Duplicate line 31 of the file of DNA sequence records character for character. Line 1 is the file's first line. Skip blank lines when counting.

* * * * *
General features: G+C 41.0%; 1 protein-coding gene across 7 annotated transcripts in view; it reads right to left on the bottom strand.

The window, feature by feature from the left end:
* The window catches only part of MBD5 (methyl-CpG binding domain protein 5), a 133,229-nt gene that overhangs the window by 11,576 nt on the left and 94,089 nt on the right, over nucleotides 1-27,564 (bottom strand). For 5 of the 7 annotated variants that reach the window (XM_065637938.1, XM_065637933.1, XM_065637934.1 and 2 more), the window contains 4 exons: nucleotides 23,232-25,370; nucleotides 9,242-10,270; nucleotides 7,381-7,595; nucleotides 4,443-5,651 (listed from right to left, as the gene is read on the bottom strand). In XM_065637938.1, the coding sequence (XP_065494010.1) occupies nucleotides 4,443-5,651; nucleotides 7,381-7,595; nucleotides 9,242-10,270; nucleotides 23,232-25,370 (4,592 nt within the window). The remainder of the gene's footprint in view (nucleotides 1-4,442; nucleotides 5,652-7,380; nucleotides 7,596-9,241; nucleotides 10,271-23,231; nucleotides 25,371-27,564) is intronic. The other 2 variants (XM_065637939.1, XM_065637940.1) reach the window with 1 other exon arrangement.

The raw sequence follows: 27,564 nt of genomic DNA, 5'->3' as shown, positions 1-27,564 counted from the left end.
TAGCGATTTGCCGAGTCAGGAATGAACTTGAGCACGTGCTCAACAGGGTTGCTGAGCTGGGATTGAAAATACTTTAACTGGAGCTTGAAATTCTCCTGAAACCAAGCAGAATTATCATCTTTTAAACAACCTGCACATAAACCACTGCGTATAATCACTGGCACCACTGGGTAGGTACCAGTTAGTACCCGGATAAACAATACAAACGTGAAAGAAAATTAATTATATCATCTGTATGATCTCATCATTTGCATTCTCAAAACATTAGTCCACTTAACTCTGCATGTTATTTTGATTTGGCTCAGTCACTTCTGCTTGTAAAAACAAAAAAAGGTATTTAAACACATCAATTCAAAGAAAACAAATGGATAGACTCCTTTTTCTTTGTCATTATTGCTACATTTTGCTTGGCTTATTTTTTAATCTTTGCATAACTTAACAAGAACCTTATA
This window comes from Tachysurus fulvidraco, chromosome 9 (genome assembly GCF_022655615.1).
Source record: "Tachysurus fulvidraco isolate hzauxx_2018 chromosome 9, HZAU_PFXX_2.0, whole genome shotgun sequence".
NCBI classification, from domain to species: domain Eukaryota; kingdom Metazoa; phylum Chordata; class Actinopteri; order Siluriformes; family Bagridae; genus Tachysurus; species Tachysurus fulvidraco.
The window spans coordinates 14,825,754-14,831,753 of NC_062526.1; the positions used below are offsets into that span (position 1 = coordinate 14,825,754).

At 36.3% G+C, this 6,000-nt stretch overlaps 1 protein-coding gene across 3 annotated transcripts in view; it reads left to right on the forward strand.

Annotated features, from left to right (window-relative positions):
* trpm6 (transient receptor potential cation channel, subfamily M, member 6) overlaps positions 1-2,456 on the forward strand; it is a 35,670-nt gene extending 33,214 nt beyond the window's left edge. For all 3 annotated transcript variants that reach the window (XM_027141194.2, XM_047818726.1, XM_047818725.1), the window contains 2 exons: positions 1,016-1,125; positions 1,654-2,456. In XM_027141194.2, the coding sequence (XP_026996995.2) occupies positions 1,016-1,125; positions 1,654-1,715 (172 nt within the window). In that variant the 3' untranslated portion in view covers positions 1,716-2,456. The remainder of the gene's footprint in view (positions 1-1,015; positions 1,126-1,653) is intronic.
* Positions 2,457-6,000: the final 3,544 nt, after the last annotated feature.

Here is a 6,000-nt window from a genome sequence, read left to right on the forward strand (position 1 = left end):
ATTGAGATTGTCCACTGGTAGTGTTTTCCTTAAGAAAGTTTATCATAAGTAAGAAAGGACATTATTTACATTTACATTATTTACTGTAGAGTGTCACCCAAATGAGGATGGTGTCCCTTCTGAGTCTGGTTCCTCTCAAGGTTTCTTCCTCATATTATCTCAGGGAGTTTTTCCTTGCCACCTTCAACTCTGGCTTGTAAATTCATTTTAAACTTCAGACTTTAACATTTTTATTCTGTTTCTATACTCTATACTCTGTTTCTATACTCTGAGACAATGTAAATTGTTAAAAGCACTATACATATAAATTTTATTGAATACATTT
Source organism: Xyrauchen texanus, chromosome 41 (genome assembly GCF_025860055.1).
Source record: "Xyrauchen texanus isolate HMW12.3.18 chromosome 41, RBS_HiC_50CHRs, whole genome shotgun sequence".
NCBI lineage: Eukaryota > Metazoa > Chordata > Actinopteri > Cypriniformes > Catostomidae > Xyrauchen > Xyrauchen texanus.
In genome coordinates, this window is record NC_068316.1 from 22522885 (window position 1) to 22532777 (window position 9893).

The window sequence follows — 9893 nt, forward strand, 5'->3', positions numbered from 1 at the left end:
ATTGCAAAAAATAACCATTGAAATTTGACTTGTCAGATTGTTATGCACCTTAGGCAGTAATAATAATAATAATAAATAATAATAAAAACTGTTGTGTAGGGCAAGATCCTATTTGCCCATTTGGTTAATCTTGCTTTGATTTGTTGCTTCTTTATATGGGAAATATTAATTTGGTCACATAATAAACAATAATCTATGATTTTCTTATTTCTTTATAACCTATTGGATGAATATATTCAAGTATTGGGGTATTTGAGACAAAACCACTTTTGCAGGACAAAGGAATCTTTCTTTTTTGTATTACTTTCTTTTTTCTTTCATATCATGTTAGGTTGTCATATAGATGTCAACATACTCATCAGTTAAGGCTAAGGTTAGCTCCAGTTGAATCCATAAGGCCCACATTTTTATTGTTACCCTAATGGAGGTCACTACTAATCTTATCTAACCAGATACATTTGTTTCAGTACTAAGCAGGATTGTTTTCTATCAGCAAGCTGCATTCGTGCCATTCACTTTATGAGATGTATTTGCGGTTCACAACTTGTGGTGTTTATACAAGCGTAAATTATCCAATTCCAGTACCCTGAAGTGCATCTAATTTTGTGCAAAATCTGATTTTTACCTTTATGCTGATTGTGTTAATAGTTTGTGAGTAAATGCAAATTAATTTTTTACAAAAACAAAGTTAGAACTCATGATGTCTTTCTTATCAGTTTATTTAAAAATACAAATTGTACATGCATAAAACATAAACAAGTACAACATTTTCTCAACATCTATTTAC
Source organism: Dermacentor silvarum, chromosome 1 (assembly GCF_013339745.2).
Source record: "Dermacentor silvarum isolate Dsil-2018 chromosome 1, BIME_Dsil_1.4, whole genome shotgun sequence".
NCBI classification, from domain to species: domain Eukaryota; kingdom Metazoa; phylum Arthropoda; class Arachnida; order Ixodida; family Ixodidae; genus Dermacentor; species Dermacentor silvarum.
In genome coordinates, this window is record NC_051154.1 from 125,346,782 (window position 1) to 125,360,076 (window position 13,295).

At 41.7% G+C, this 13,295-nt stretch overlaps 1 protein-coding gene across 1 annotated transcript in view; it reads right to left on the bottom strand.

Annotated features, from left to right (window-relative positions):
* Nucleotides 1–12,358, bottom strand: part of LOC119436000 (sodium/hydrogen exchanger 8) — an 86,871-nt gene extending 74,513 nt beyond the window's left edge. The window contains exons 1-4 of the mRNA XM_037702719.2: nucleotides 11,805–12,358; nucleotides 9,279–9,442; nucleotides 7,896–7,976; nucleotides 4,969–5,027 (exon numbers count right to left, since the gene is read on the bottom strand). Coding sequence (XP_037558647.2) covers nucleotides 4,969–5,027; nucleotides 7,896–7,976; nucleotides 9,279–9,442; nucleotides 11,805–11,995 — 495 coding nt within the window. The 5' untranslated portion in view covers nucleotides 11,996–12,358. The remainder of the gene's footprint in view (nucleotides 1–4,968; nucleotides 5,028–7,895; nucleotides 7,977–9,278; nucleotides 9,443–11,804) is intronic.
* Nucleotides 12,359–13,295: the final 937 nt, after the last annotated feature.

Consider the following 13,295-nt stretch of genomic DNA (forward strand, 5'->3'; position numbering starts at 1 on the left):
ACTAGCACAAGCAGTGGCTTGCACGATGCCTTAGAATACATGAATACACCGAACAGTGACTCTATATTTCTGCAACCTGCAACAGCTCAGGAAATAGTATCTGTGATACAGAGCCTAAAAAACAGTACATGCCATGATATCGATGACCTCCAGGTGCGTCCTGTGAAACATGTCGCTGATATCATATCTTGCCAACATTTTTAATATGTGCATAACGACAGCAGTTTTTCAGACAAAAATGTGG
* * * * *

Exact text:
ACTAGCACAAGCAGTGGCTTGCACGATGCCTTAGAATACATGAATACACCGAACAGTGACTCTATATTTCTGCAACCTGCAACAGCTCAGGAAATAGTATCTGTGATACAGAGCCTAAAAAACAGTACATGCCATGATATCGATGACCTCCAGGTGCGTCCTGTGAAACATGTCGCTGATATCATATCTTGCCAACATTTTTAATATGTGCATAACGACAGCAGTTTTTCAGACAAAAATGTGG